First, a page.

Behiç Erkin was a Turkish diplomat in France who saved more than 5000 Jews from Nazi persecution.
Born as Hakki Behic in Constantinople 1876, Behiç was a close friend of Mustafa Kemal Ataturk, who founded the Republic of Turkey. Behiç was a leader of the Turkish War of Independence. After Turkey’s 1934 Law on Family Names was passed, he changed his name to Erkin, which means “free man” and was suggested by Ataturk in honor of Behiç’s ability to make good decisions and withstand the pressure of others.
In 1939, the Turkish President selected Behiç Erkin to be ambassador to France. Behiç arrived in Paris and started his new job only three weeks before the start of World War II. After the Germans invaded Paris and the government moved to Vichy, the Turkish embassy also moved from Paris to Vichy.
Behiç was concerned about the 5000+ Turkish Jews in Paris, who were now in immediate danger of arrest. Behiç insisted on keeping a small consulate open in Paris, with five employees, in order to protect the city’s Turkish Jews. He was determined to help any Jew with a Turkish connection, however distant.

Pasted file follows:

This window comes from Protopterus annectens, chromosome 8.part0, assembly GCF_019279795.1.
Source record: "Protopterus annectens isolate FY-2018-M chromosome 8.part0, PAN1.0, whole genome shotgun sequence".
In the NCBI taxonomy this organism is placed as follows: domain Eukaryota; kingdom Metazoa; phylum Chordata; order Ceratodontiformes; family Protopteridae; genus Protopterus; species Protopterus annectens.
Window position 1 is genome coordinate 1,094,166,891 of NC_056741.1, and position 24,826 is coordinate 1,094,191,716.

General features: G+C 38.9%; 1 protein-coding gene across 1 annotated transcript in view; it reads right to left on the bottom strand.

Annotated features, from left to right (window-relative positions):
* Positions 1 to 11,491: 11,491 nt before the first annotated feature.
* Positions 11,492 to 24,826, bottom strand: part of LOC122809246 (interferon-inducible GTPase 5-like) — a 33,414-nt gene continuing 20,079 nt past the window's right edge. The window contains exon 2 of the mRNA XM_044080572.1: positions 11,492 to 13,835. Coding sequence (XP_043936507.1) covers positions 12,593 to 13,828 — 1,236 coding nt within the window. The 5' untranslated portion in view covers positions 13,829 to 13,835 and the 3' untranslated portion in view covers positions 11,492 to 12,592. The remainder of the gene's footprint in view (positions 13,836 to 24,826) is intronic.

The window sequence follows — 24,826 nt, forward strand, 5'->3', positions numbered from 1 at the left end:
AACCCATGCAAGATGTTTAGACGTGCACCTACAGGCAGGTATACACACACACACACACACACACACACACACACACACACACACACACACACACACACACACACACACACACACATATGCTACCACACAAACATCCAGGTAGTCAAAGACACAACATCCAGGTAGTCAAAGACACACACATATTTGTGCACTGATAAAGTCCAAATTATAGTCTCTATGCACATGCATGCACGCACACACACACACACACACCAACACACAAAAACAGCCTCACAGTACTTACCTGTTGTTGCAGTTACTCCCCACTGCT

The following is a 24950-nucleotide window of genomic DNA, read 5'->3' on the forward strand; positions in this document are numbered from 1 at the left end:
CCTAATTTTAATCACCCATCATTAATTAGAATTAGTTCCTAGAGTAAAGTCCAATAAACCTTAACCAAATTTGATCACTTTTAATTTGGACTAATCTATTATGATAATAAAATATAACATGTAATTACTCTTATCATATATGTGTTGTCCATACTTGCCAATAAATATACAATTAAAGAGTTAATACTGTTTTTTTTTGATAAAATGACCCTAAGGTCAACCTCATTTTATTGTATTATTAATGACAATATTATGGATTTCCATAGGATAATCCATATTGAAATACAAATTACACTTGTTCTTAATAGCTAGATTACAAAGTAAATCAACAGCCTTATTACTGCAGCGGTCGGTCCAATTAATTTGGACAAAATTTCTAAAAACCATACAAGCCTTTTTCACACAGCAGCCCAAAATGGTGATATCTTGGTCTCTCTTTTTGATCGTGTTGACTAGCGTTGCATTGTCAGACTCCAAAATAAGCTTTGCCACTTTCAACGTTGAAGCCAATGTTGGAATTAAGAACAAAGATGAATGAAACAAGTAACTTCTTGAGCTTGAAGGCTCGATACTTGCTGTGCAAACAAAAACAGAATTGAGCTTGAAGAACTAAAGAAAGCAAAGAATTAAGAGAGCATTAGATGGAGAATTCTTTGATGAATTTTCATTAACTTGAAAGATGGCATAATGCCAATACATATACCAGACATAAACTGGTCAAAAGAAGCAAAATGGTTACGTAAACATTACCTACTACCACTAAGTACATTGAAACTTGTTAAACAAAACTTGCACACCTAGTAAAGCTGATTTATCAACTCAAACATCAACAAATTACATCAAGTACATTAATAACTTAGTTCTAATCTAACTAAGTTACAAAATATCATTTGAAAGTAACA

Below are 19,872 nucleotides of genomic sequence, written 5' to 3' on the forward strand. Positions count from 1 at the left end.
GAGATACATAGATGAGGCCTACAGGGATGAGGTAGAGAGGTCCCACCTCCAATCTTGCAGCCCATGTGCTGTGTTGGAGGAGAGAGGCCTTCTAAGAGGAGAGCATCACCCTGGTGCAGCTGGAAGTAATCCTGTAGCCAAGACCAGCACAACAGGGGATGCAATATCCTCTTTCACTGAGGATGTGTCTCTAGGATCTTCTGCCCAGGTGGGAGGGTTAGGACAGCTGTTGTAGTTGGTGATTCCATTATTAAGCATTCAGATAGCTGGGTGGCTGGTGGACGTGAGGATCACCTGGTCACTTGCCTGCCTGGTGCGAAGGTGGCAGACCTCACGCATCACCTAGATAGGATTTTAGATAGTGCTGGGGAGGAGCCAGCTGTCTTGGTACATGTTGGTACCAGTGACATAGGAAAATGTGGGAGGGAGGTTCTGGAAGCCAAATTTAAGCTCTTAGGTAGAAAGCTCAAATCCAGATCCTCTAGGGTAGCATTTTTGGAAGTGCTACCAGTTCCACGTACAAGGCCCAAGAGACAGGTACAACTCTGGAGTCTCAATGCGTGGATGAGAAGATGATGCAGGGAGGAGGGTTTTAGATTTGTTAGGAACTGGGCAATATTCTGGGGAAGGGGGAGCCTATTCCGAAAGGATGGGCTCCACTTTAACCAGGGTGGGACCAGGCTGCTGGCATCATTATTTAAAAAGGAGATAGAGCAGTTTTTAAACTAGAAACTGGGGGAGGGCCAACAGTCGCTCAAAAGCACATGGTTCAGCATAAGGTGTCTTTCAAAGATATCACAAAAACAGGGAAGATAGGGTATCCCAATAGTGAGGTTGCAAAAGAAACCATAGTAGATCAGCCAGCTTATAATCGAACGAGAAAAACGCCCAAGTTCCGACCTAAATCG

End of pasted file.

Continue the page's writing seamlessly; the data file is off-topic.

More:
Once the Germans occupied Paris, they required all Jewish-owned businesses to be identified with large signs. Behiç’s staff provided the Jews with even bigger signs of Turkish nationality to post next to the other ones. Knowing this wouldn’t provide much protection, Behiç appointed trustees to oversee businesses owned by Turkish Jews, to prevent bankruptcy and looting. He provided Jews with Turkish passports and other official documents such as papers saying that all their assets belonged to Turkey and could not be confiscated.
As more and more Parisian Jews were deported to concentration camps, Behiç held high-level talks with Germany’s Consul General in Vichy. He was able to convince the Germans to postpone multiple times the final date by which Turkish Jews had to be evacuated. These extra months gave Behiç time to arrange for a train, decorated with the crescent and star of the Turkish flag, to carry Turkish Jews to safety. Because of Behiç’s planning and security apparatus, the large group of Jews was able to leave France safely, and arrived in Edirne, Turkey eleven days later. Behiç arranged several more train trips, and didn’t turn anybody away for not being Turkish. Many of the Jews he saved had little or no Turkish connection.
It is estimated that Behiç saved upwards of 5000 Turkish Jews. The exact number will probably never be known.
For bravely saving Turkish Jews after the Germans occupied Paris, we honor Behiç Erkin as this week’s Thursday Hero.
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